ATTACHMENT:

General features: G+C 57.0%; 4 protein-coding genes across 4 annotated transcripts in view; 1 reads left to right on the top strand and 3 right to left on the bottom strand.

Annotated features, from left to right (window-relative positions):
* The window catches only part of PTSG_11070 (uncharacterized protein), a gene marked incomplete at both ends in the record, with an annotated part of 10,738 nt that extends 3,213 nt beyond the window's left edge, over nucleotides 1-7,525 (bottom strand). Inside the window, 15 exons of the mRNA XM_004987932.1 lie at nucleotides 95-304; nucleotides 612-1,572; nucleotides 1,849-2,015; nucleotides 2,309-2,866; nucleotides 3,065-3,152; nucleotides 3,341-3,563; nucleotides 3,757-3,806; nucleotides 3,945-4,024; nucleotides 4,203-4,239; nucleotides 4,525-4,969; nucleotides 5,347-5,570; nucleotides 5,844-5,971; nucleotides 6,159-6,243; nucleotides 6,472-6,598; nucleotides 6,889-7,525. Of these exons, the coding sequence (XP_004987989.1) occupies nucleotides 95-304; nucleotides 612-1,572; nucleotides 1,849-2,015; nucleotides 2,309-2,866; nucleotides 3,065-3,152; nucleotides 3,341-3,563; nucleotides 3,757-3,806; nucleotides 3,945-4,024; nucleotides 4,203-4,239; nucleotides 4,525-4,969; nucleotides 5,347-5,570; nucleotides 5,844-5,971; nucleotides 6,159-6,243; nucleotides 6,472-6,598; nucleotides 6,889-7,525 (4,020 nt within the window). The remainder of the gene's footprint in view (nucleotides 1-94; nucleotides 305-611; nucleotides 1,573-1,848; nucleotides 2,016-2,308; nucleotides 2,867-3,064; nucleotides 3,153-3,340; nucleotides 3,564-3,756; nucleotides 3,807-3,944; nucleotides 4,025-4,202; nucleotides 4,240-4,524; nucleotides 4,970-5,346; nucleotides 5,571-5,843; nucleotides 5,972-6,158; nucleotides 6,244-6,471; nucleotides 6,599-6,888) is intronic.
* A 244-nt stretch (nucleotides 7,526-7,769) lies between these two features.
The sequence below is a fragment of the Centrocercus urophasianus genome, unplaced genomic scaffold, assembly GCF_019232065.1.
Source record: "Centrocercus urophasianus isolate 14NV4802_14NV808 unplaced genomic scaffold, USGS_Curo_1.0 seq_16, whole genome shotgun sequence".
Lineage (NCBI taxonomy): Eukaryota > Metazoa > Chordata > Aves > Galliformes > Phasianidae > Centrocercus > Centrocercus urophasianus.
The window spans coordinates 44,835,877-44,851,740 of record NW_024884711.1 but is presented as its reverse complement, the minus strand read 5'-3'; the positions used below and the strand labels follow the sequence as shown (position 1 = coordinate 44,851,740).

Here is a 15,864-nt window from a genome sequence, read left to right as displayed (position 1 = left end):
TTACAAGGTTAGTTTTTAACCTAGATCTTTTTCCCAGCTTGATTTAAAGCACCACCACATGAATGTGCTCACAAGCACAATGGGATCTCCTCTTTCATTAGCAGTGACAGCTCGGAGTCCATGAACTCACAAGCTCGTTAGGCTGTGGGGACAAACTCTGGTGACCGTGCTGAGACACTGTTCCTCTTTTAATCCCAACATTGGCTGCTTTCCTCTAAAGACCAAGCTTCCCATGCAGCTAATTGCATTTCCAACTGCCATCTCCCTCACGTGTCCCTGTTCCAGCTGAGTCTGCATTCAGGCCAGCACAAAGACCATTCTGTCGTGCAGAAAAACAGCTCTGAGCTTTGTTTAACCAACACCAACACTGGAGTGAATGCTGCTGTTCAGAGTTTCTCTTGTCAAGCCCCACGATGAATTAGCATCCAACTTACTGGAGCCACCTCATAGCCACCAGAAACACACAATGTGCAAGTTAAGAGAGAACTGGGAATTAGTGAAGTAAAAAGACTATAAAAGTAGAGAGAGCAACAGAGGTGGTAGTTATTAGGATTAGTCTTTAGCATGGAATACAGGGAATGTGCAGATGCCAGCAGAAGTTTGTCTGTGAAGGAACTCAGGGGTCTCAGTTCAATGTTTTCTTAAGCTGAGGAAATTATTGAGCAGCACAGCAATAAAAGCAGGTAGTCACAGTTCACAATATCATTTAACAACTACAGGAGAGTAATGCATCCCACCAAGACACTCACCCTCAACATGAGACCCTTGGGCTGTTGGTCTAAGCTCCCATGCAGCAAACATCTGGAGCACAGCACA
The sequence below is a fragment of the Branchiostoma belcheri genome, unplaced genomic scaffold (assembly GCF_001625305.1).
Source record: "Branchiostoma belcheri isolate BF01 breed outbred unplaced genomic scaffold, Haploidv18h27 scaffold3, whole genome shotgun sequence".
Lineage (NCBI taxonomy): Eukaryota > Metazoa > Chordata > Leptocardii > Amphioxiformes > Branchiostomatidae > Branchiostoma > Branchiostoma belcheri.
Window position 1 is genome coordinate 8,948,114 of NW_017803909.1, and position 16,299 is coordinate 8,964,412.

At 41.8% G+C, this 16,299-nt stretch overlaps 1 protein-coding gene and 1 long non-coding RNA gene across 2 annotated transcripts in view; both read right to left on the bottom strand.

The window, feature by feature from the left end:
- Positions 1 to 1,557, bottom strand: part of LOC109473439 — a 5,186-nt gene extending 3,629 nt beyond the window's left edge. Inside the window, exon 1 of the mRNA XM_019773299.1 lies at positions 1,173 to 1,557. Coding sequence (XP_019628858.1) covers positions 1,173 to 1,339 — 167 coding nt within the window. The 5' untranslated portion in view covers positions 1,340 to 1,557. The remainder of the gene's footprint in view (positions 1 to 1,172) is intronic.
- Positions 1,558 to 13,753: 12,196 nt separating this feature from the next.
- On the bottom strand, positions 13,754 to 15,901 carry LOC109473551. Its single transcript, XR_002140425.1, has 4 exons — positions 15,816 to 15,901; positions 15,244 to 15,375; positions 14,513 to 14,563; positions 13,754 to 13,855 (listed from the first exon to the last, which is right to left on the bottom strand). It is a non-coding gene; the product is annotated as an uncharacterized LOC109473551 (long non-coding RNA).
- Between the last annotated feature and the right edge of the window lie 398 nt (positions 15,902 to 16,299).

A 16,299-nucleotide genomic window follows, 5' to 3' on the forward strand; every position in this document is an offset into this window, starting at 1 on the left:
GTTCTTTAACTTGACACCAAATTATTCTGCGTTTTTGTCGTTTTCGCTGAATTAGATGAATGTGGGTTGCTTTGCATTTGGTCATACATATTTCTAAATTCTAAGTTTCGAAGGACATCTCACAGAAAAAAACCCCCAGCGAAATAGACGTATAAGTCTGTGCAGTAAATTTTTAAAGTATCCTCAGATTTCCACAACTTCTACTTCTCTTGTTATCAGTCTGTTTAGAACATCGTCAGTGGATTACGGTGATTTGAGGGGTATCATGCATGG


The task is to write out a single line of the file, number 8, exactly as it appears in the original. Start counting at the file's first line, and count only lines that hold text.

The window spans coordinates 44,835,877-44,851,740 of record NW_024884711.1 but is presented as its reverse complement, the minus strand read 5'-3'; the positions used below and the strand labels follow the sequence as shown (position 1 = coordinate 44,851,740).